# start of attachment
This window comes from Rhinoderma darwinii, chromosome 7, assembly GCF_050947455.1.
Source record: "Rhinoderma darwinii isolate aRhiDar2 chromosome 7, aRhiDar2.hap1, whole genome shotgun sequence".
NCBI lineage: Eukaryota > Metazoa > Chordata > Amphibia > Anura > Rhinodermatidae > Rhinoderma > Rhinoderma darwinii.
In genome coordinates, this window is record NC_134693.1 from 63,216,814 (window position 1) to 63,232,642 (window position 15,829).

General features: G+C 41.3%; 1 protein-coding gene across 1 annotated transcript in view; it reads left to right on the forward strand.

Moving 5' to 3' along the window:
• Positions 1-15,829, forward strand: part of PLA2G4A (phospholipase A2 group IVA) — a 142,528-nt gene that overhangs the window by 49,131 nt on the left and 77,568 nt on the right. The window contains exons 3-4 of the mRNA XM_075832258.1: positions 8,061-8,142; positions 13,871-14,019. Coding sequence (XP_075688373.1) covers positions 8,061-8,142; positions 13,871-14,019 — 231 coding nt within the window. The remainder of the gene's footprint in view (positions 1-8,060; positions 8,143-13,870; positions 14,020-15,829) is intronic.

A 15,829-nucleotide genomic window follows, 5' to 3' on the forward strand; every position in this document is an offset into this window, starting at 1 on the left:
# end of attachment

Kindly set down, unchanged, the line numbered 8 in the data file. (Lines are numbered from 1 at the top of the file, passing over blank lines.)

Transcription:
A 15,829-nucleotide genomic window follows, 5' to 3' on the forward strand; every position in this document is an offset into this window, starting at 1 on the left: